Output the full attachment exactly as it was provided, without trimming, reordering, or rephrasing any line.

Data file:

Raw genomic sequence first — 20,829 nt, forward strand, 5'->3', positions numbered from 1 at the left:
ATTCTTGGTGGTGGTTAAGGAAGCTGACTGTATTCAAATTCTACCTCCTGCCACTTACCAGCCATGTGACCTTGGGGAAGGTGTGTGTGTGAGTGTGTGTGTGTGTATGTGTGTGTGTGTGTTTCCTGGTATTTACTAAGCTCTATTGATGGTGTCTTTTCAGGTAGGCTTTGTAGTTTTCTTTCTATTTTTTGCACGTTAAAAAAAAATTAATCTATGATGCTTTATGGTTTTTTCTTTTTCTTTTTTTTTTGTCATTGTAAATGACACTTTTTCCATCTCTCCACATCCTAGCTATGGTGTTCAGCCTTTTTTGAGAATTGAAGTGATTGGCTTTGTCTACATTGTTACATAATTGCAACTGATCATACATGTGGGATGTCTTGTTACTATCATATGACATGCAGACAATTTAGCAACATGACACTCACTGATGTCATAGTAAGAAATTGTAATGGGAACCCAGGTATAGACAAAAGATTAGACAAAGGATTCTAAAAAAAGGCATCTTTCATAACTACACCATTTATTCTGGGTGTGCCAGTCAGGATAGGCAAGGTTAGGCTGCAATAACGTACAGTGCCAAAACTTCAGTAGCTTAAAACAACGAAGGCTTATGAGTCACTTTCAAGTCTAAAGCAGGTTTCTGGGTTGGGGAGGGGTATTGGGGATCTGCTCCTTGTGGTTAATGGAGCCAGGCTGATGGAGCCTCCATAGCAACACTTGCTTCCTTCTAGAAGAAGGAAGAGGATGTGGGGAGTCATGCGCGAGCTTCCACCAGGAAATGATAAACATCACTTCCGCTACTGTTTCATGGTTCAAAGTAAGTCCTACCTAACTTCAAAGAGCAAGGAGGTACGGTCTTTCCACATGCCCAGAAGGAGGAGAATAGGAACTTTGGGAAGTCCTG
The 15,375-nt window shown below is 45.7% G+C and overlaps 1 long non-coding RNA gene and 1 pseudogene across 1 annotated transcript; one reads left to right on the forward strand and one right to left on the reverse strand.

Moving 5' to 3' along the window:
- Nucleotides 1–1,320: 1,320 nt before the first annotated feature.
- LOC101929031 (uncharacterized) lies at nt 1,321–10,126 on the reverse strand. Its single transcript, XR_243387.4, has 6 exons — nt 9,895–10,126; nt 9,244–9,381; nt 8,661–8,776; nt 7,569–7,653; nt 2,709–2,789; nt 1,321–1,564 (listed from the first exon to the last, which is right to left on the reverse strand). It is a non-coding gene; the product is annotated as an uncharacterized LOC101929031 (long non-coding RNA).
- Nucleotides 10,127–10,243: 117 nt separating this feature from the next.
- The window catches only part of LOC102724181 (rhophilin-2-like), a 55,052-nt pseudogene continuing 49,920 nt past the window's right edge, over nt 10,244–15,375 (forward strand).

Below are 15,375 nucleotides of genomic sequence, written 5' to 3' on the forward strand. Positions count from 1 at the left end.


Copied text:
Raw genomic sequence first — 20,829 nt, forward strand, 5'->3', positions numbered from 1 at the left:
ATTCTTGGTGGTGGTTAAGGAAGCTGACTGTATTCAAATTCTACCTCCTGCCACTTACCAGCCATGTGACCTTGGGGAAGGTGTGTGTGTGAGTGTGTGTGTGTGTATGTGTGTGTGTGTGTTTCCTGGTATTTACTAAGCTCTATTGATGGTGTCTTTTCAGGTAGGCTTTGTAGTTTTCTTTCTATTTTTTGCACGTTAAAAAAAAATTAATCTATGATGCTTTATGGTTTTTTCTTTTTCTTTTTTTTTTGTCATTGTAAATGACACTTTTTCCATCTCTCCACATCCTAGCTATGGTGTTCAGCCTTTTTTGAGAATTGAAGTGATTGGCTTTGTCTACATTGTTACATAATTGCAACTGATCATACATGTGGGATGTCTTGTTACTATCATATGACATGCAGACAATTTAGCAACATGACACTCACTGATGTCATAGTAAGAAATTGTAATGGGAACCCAGGTATAGACAAAAGATTAGACAAAGGATTCTAAAAAAAGGCATCTTTCATAACTACACCATTTATTCTGGGTGTGCCAGTCAGGATAGGCAAGGTTAGGCTGCAATAACGTACAGTGCCAAAACTTCAGTAGCTTAAAACAACGAAGGCTTATGAGTCACTTTCAAGTCTAAAGCAGGTTTCTGGGTTGGGGAGGGGTATTGGGGATCTGCTCCTTGTGGTTAATGGAGCCAGGCTGATGGAGCCTCCATAGCAACACTTGCTTCCTTCTAGAAGAAGGAAGAGGATGTGGGGAGTCATGCGCGAGCTTCCACCAGGAAATGATAAACATCACTTCCGCTACTGTTTCATGGTTCAAAGTAAGTCCTACCTAACTTCAAAGAGCAAGGAGGTACGGTCTTTCCACATGCCCAGAAGGAGGAGAATAGGAACTTTGGGAAGTCCTG
The 15,375-nt window shown below is 45.7% G+C and overlaps 1 long non-coding RNA gene and 1 pseudogene across 1 annotated transcript; one reads left to right on the forward strand and one right to left on the reverse strand.

Moving 5' to 3' along the window:
- Nucleotides 1–1,320: 1,320 nt before the first annotated feature.
- LOC101929031 (uncharacterized) lies at nt 1,321–10,126 on the reverse strand. Its single transcript, XR_243387.4, has 6 exons — nt 9,895–10,126; nt 9,244–9,381; nt 8,661–8,776; nt 7,569–7,653; nt 2,709–2,789; nt 1,321–1,564 (listed from the first exon to the last, which is right to left on the reverse strand). It is a non-coding gene; the product is annotated as an uncharacterized LOC101929031 (long non-coding RNA).
- Nucleotides 10,127–10,243: 117 nt separating this feature from the next.
- The window catches only part of LOC102724181 (rhophilin-2-like), a 55,052-nt pseudogene continuing 49,920 nt past the window's right edge, over nt 10,244–15,375 (forward strand).

Below are 15,375 nucleotides of genomic sequence, written 5' to 3' on the forward strand. Positions count from 1 at the left end.